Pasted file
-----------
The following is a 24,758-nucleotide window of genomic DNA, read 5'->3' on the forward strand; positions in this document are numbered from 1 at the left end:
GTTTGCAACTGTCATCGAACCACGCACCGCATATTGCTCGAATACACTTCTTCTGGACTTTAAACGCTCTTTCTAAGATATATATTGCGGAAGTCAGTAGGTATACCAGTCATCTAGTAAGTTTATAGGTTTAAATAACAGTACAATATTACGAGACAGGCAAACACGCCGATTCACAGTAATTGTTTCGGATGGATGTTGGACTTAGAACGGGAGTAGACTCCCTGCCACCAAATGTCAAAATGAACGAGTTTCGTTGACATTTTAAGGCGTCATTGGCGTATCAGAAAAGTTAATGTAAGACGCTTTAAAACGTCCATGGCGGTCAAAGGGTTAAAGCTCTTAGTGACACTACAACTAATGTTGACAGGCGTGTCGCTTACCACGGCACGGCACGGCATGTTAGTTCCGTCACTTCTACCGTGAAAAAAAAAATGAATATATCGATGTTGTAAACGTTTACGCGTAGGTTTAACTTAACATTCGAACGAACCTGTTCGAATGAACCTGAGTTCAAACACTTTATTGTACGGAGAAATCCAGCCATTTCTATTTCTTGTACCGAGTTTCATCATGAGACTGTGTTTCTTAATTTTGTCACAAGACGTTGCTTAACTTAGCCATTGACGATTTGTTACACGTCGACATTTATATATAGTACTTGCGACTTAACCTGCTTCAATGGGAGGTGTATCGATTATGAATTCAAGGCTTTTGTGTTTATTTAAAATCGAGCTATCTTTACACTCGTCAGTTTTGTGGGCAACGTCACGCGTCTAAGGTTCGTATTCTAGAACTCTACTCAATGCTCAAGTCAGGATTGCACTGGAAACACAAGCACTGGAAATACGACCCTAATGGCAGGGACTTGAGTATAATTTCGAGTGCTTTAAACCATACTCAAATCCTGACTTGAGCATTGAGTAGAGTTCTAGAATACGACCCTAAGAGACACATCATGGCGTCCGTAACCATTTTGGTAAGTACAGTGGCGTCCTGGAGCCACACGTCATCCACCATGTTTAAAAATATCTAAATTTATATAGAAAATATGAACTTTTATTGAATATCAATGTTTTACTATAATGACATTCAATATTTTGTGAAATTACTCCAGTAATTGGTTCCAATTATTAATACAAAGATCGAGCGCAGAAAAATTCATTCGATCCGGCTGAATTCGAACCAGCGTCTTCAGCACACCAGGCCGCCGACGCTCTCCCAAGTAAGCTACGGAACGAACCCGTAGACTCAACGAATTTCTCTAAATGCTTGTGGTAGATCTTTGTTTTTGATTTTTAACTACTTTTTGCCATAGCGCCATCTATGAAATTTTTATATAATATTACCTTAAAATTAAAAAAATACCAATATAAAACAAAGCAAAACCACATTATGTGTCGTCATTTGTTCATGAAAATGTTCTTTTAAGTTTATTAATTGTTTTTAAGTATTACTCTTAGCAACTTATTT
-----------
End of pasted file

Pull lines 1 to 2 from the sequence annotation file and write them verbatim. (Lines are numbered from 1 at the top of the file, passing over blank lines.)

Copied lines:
The following is a 24,758-nucleotide window of genomic DNA, read 5'->3' on the forward strand; positions in this document are numbered from 1 at the left end:
GTTTGCAACTGTCATCGAACCACGCACCGCATATTGCTCGAATACACTTCTTCTGGACTTTAAACGCTCTTTCTAAGATATATATTGCGGAAGTCAGTAGGTATACCAGTCATCTAGTAAGTTTATAGGTTTAAATAACAGTACAATATTACGAGACAGGCAAACACGCCGATTCACAGTAATTGTTTCGGATGGATGTTGGACTTAGAACGGGAGTAGACTCCCTGCCACCAAATGTCAAAATGAACGAGTTTCGTTGACATTTTAAGGCGTCATTGGCGTATCAGAAAAGTTAATGTAAGACGCTTTAAAACGTCCATGGCGGTCAAAGGGTTAAAGCTCTTAGTGACACTACAACTAATGTTGACAGGCGTGTCGCTTACCACGGCACGGCACGGCATGTTAGTTCCGTCACTTCTACCGTGAAAAAAAAAATGAATATATCGATGTTGTAAACGTTTACGCGTAGGTTTAACTTAACATTCGAACGAACCTGTTCGAATGAACCTGAGTTCAAACACTTTATTGTACGGAGAAATCCAGCCATTTCTATTTCTTGTACCGAGTTTCATCATGAGACTGTGTTTCTTAATTTTGTCACAAGACGTTGCTTAACTTAGCCATTGACGATTTGTTACACGTCGACATTTATATATAGTACTTGCGACTTAACCTGCTTCAATGGGAGGTGTATCGATTATGAATTCAAGGCTTTTGTGTTTATTTAAAATCGAGCTATCTTTACACTCGTCAGTTTTGTGGGCAACGTCACGCGTCTAAGGTTCGTATTCTAGAACTCTACTCAATGCTCAAGTCAGGATTGCACTGGAAACACAAGCACTGGAAATACGACCCTAATGGCAGGGACTTGAGTATAATTTCGAGTGCTTTAAACCATACTCAAATCCTGACTTGAGCATTGAGTAGAGTTCTAGAATACGACCCTAAGAGACACATCATGGCGTCCGTAACCATTTTGGTAAGTACAGTGGCGTCCTGGAGCCACACGTCATCCACCATGTTTAAAAATATCTAAATTTATATAGAAAATATGAACTTTTATTGAATATCAATGTTTTACTATAATGACATTCAATATTTTGTGAAATTACTCCAGTAATTGGTTCCAATTATTAATACAAAGATCGAGCGCAGAAAAATTCATTCGATCCGGCTGAATTCGAACCAGCGTCTTCAGCACACCAGGCCGCCGACGCTCTCCCAAGTAAGCTACGGAACGAACCCGTAGACTCAACGAATTTCTCTAAATGCTTGTGGTAGATCTTTGTTTTTGATTTTTAACTACTTTTTGCCATAGCGCCATCTATGAAATTTTTATATAATATTACCTTAAAATTAAAAAAATACCAATATAAAACAAAGCAAAACCACATTATGTGTCGTCATTTGTTCATGAAAATGTTCTTTTAAGTTTATTAATTGTTTTTAAGTATTACTCTTAGCAACTTATTT